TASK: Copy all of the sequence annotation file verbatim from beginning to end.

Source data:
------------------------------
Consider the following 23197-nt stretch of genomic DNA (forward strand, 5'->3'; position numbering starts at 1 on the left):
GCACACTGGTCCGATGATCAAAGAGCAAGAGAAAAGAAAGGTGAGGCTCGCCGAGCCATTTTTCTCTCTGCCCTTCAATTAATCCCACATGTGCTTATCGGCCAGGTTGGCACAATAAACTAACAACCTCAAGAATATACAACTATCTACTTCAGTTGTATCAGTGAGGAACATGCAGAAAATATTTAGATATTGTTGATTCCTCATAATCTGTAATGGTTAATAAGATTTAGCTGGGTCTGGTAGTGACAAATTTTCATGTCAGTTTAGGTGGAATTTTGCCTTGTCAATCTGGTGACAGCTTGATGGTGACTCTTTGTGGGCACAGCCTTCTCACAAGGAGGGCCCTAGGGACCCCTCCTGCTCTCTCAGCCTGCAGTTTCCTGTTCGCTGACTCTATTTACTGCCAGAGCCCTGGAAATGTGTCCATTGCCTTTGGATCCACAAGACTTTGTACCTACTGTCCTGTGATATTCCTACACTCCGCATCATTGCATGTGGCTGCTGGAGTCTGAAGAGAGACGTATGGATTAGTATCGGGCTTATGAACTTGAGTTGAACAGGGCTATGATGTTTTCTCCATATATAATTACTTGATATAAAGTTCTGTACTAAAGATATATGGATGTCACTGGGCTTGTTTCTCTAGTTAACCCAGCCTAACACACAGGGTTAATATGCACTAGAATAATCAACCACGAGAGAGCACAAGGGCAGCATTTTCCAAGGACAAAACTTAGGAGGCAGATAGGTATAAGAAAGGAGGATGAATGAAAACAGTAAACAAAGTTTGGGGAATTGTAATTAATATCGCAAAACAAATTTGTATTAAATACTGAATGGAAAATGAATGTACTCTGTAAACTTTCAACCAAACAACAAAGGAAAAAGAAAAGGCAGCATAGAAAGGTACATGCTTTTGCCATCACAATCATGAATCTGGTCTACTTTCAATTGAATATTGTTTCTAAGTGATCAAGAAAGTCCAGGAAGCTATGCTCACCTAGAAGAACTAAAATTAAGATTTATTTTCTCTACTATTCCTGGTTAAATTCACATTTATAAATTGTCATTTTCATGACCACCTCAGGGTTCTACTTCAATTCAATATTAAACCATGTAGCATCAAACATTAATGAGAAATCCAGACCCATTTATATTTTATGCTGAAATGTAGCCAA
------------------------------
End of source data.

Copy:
Consider the following 23197-nt stretch of genomic DNA (forward strand, 5'->3'; position numbering starts at 1 on the left):
GCACACTGGTCCGATGATCAAAGAGCAAGAGAAAAGAAAGGTGAGGCTCGCCGAGCCATTTTTCTCTCTGCCCTTCAATTAATCCCACATGTGCTTATCGGCCAGGTTGGCACAATAAACTAACAACCTCAAGAATATACAACTATCTACTTCAGTTGTATCAGTGAGGAACATGCAGAAAATATTTAGATATTGTTGATTCCTCATAATCTGTAATGGTTAATAAGATTTAGCTGGGTCTGGTAGTGACAAATTTTCATGTCAGTTTAGGTGGAATTTTGCCTTGTCAATCTGGTGACAGCTTGATGGTGACTCTTTGTGGGCACAGCCTTCTCACAAGGAGGGCCCTAGGGACCCCTCCTGCTCTCTCAGCCTGCAGTTTCCTGTTCGCTGACTCTATTTACTGCCAGAGCCCTGGAAATGTGTCCATTGCCTTTGGATCCACAAGACTTTGTACCTACTGTCCTGTGATATTCCTACACTCCGCATCATTGCATGTGGCTGCTGGAGTCTGAAGAGAGACGTATGGATTAGTATCGGGCTTATGAACTTGAGTTGAACAGGGCTATGATGTTTTCTCCATATATAATTACTTGATATAAAGTTCTGTACTAAAGATATATGGATGTCACTGGGCTTGTTTCTCTAGTTAACCCAGCCTAACACACAGGGTTAATATGCACTAGAATAATCAACCACGAGAGAGCACAAGGGCAGCATTTTCCAAGGACAAAACTTAGGAGGCAGATAGGTATAAGAAAGGAGGATGAATGAAAACAGTAAACAAAGTTTGGGGAATTGTAATTAATATCGCAAAACAAATTTGTATTAAATACTGAATGGAAAATGAATGTACTCTGTAAACTTTCAACCAAACAACAAAGGAAAAAGAAAAGGCAGCATAGAAAGGTACATGCTTTTGCCATCACAATCATGAATCTGGTCTACTTTCAATTGAATATTGTTTCTAAGTGATCAAGAAAGTCCAGGAAGCTATGCTCACCTAGAAGAACTAAAATTAAGATTTATTTTCTCTACTATTCCTGGTTAAATTCACATTTATAAATTGTCATTTTCATGACCACCTCAGGGTTCTACTTCAATTCAATATTAAACCATGTAGCATCAAACATTAATGAGAAATCCAGACCCATTTATATTTTATGCTGAAATGTAGCCAA